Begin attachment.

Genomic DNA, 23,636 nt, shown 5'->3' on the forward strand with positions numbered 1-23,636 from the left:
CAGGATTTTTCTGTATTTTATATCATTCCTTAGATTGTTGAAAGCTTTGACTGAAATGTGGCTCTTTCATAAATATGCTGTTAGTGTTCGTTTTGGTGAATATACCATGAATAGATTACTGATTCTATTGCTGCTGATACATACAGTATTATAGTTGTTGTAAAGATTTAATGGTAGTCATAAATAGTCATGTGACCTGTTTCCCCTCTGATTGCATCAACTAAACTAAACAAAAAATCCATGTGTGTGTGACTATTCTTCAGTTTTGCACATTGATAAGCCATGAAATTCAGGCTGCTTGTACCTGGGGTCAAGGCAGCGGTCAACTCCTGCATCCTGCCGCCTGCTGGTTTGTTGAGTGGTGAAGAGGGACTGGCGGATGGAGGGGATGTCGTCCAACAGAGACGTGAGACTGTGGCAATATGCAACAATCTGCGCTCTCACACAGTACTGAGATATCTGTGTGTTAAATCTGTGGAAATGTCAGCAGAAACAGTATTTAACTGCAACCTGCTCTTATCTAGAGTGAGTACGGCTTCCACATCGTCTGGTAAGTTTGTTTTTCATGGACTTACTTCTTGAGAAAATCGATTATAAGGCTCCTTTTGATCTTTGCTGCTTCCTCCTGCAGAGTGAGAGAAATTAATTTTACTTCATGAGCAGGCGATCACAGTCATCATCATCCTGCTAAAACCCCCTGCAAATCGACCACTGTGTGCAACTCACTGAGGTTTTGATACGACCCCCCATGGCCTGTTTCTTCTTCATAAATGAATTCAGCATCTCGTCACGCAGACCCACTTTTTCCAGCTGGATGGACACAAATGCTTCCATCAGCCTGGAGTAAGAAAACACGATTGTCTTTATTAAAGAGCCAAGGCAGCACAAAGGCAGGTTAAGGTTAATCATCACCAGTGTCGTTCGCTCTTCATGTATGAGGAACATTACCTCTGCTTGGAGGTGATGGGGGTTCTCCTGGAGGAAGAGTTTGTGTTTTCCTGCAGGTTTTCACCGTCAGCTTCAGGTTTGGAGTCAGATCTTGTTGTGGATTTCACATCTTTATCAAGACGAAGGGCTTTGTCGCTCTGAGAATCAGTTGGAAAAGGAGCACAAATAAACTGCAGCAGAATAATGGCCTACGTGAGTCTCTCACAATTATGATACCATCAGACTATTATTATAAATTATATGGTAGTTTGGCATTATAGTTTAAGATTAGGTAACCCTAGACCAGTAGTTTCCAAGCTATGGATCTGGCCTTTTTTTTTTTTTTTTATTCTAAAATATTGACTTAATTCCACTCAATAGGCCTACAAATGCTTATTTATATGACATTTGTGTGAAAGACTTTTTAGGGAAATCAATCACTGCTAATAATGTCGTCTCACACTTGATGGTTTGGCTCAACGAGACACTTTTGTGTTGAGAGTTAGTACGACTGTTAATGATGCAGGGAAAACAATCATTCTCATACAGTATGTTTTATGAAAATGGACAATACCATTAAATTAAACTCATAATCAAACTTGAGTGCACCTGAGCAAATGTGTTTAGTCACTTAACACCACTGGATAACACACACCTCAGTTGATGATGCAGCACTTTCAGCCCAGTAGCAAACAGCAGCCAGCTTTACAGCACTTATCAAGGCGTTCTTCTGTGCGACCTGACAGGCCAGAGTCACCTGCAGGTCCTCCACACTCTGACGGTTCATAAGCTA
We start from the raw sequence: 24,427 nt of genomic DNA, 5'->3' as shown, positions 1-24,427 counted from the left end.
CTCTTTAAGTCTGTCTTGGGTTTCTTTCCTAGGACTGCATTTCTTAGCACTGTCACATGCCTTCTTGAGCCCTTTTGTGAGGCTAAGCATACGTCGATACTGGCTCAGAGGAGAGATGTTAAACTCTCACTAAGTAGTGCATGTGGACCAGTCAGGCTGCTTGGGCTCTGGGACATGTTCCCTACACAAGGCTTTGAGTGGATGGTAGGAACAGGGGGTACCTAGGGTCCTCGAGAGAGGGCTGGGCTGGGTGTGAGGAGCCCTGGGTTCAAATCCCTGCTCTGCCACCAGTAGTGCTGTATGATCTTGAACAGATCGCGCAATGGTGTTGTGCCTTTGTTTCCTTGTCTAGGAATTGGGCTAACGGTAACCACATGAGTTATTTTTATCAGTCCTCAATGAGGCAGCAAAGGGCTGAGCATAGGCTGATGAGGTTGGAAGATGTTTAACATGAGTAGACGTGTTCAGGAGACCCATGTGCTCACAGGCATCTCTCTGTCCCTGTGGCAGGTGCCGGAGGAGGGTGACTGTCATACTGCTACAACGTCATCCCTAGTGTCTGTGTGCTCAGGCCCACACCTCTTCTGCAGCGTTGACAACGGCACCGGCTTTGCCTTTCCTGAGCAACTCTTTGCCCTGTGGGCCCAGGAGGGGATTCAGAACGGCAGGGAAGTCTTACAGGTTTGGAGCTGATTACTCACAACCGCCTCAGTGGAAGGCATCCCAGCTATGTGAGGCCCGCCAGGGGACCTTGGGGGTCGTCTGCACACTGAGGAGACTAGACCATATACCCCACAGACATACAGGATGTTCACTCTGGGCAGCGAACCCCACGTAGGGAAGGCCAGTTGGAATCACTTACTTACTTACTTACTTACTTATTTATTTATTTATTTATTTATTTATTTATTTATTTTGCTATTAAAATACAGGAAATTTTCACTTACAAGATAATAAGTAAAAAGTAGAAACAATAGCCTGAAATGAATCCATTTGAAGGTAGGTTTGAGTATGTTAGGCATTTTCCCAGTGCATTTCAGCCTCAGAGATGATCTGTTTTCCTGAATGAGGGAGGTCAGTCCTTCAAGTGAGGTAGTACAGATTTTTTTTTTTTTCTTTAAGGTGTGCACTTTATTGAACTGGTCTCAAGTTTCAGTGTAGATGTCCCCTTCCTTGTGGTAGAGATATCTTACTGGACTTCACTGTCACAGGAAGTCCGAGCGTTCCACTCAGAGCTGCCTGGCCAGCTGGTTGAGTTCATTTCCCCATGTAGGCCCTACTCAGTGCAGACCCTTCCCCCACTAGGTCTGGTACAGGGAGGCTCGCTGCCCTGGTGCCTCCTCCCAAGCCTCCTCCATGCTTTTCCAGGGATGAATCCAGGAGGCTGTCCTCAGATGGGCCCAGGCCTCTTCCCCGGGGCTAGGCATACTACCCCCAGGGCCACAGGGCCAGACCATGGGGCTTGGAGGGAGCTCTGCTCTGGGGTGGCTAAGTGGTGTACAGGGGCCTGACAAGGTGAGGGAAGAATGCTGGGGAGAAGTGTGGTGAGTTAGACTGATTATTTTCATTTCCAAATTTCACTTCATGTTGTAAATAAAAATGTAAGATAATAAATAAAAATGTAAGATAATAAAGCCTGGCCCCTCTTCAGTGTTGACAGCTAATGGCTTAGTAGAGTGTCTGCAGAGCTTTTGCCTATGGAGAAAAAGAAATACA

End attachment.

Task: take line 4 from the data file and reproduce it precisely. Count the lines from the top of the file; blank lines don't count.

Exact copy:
CTCTTTAAGTCTGTCTTGGGTTTCTTTCCTAGGACTGCATTTCTTAGCACTGTCACATGCCTTCTTGAGCCCTTTTGTGAGGCTAAGCATACGTCGATACTGGCTCAGAGGAGAGATGTTAAACTCTCACTAAGTAGTGCATGTGGACCAGTCAGGCTGCTTGGGCTCTGGGACATGTTCCCTACACAAGGCTTTGAGTGGATGGTAGGAACAGGGGGTACCTAGGGTCCTCGAGAGAGGGCTGGGCTGGGTGTGAGGAGCCCTGGGTTCAAATCCCTGCTCTGCCACCAGTAGTGCTGTATGATCTTGAACAGATCGCGCAATGGTGTTGTGCCTTTGTTTCCTTGTCTAGGAATTGGGCTAACGGTAACCACATGAGTTATTTTTATCAGTCCTCAATGAGGCAGCAAAGGGCTGAGCATAGGCTGATGAGGTTGGAAGATGTTTAACATGAGTAGACGTGTTCAGGAGACCCATGTGCTCACAGGCATCTCTCTGTCCCTGTGGCAGGTGCCGGAGGAGGGTGACTGTCATACTGCTACAACGTCATCCCTAGTGTCTGTGTGCTCAGGCCCACACCTCTTCTGCAGCGTTGACAACGGCACCGGCTTTGCCTTTCCTGAGCAACTCTTTGCCCTGTGGGCCCAGGAGGGGATTCAGAACGGCAGGGAAGTCTTACAGGTTTGGAGCTGATTACTCACAACCGCCTCAGTGGAAGGCATCCCAGCTATGTGAGGCCCGCCAGGGGACCTTGGGGGTCGTCTGCACACTGAGGAGACTAGACCATATACCCCACAGACATACAGGATGTTCACTCTGGGCAGCGAACCCCACGTAGGGAAGGCCAGTTGGAATCACTTACTTACTTACTTACTTACTTATTTATTTATTTATTTATTTATTTATTTATTTATTTTGCTATTAAAATACAGGAAATTTTCACTTACAAGATAATAAGTAAAAAGTAGAAACAATAGCCTGAAATGAATCCATTTGAAGGTAGGTTTGAGTATGTTAGGCATTTTCCCAGTGCATTTCAGCCTCAGAGATGATCTGTTTTCCTGAATGAGGGAGGTCAGTCCTTCAAGTGAGGTAGTACAGATTTTTTTTTTTTTCTTTAAGGTGTGCACTTTATTGAACTGGTCTCAAGTTTCAGTGTAGATGTCCCCTTCCTTGTGGTAGAGATATCTTACTGGACTTCACTGTCACAGGAAGTCCGAGCGTTCCACTCAGAGCTGCCTGGCCAGCTGGTTGAGTTCATTTCCCCATGTAGGCCCTACTCAGTGCAGACCCTTCCCCCACTAGGTCTGGTACAGGGAGGCTCGCTGCCCTGGTGCCTCCTCCCAAGCCTCCTCCATGCTTTTCCAGGGATGAATCCAGGAGGCTGTCCTCAGATGGGCCCAGGCCTCTTCCCCGGGGCTAGGCATACTACCCCCAGGGCCACAGGGCCAGACCATGGGGCTTGGAGGGAGCTCTGCTCTGGGGTGGCTAAGTGGTGTACAGGGGCCTGACAAGGTGAGGGAAGAATGCTGGGGAGAAGTGTGGTGAGTTAGACTGATTATTTTCATTTCCAAATTTCACTTCATGTTGTAAATAAAAATGTAAGATAATAAATAAAAATGTAAGATAATAAAGCCTGGCCCCTCTTCAGTGTTGACAGCTAATGGCTTAGTAGAGTGTCTGCAGAGCTTTTGCCTATGGAGAAAAAGAAATACA